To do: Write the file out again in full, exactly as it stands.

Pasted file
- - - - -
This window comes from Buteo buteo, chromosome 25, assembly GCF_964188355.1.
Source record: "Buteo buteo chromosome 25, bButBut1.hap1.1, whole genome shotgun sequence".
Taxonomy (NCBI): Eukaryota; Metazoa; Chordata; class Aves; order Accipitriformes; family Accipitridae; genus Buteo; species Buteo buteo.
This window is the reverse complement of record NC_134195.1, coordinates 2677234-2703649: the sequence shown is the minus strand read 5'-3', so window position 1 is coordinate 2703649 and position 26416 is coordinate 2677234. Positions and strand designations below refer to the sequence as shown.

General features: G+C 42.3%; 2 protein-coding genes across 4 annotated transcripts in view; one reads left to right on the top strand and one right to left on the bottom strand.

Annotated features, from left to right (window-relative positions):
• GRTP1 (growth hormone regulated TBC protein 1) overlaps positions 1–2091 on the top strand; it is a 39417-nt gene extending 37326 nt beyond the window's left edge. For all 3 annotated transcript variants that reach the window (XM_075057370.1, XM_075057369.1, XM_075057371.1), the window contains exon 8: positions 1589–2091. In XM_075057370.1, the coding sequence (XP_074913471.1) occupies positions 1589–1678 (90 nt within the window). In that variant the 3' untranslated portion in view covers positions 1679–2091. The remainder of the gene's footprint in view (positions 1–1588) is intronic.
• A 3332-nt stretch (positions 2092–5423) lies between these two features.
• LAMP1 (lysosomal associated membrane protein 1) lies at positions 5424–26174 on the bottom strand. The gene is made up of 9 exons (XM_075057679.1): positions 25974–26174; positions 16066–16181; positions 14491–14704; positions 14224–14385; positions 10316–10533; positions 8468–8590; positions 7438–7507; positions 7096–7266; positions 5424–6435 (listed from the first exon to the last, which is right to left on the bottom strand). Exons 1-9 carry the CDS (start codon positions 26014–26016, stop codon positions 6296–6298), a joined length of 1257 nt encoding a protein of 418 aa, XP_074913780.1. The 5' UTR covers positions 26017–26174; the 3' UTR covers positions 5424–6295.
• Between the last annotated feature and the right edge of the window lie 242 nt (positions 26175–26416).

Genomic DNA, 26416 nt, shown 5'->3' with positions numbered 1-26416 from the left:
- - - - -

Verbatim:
This window comes from Buteo buteo, chromosome 25, assembly GCF_964188355.1.
Source record: "Buteo buteo chromosome 25, bButBut1.hap1.1, whole genome shotgun sequence".
Taxonomy (NCBI): Eukaryota; Metazoa; Chordata; class Aves; order Accipitriformes; family Accipitridae; genus Buteo; species Buteo buteo.
This window is the reverse complement of record NC_134195.1, coordinates 2677234-2703649: the sequence shown is the minus strand read 5'-3', so window position 1 is coordinate 2703649 and position 26416 is coordinate 2677234. Positions and strand designations below refer to the sequence as shown.

General features: G+C 42.3%; 2 protein-coding genes across 4 annotated transcripts in view; one reads left to right on the top strand and one right to left on the bottom strand.

Annotated features, from left to right (window-relative positions):
• GRTP1 (growth hormone regulated TBC protein 1) overlaps positions 1–2091 on the top strand; it is a 39417-nt gene extending 37326 nt beyond the window's left edge. For all 3 annotated transcript variants that reach the window (XM_075057370.1, XM_075057369.1, XM_075057371.1), the window contains exon 8: positions 1589–2091. In XM_075057370.1, the coding sequence (XP_074913471.1) occupies positions 1589–1678 (90 nt within the window). In that variant the 3' untranslated portion in view covers positions 1679–2091. The remainder of the gene's footprint in view (positions 1–1588) is intronic.
• A 3332-nt stretch (positions 2092–5423) lies between these two features.
• LAMP1 (lysosomal associated membrane protein 1) lies at positions 5424–26174 on the bottom strand. The gene is made up of 9 exons (XM_075057679.1): positions 25974–26174; positions 16066–16181; positions 14491–14704; positions 14224–14385; positions 10316–10533; positions 8468–8590; positions 7438–7507; positions 7096–7266; positions 5424–6435 (listed from the first exon to the last, which is right to left on the bottom strand). Exons 1-9 carry the CDS (start codon positions 26014–26016, stop codon positions 6296–6298), a joined length of 1257 nt encoding a protein of 418 aa, XP_074913780.1. The 5' UTR covers positions 26017–26174; the 3' UTR covers positions 5424–6295.
• Between the last annotated feature and the right edge of the window lie 242 nt (positions 26175–26416).

Genomic DNA, 26416 nt, shown 5'->3' with positions numbered 1-26416 from the left: